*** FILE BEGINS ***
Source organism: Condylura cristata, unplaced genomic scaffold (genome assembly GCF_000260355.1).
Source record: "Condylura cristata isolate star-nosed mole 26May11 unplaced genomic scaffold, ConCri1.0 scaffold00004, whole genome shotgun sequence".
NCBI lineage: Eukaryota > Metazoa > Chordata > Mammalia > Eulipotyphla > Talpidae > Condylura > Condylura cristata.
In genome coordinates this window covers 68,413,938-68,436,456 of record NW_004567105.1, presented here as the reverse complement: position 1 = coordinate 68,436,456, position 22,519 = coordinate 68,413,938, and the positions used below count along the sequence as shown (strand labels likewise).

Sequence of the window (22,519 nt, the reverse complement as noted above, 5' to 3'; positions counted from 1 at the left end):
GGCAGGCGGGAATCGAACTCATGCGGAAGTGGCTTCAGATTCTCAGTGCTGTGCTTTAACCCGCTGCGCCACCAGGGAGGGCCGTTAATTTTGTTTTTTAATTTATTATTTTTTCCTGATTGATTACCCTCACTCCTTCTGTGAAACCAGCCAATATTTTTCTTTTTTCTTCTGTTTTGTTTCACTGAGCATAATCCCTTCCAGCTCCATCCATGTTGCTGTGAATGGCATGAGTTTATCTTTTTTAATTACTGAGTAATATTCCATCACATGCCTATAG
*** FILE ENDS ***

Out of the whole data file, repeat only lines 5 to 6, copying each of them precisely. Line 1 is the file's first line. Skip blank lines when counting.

Sequence of the window (22,519 nt, the reverse complement as noted above, 5' to 3'; positions counted from 1 at the left end):
GGCAGGCGGGAATCGAACTCATGCGGAAGTGGCTTCAGATTCTCAGTGCTGTGCTTTAACCCGCTGCGCCACCAGGGAGGGCCGTTAATTTTGTTTTTTAATTTATTATTTTTTCCTGATTGATTACCCTCACTCCTTCTGTGAAACCAGCCAATATTTTTCTTTTTTCTTCTGTTTTGTTTCACTGAGCATAATCCCTTCCAGCTCCATCCATGTTGCTGTGAATGGCATGAGTTTATCTTTTTTAATTACTGAGTAATATTCCATCACATGCCTATAG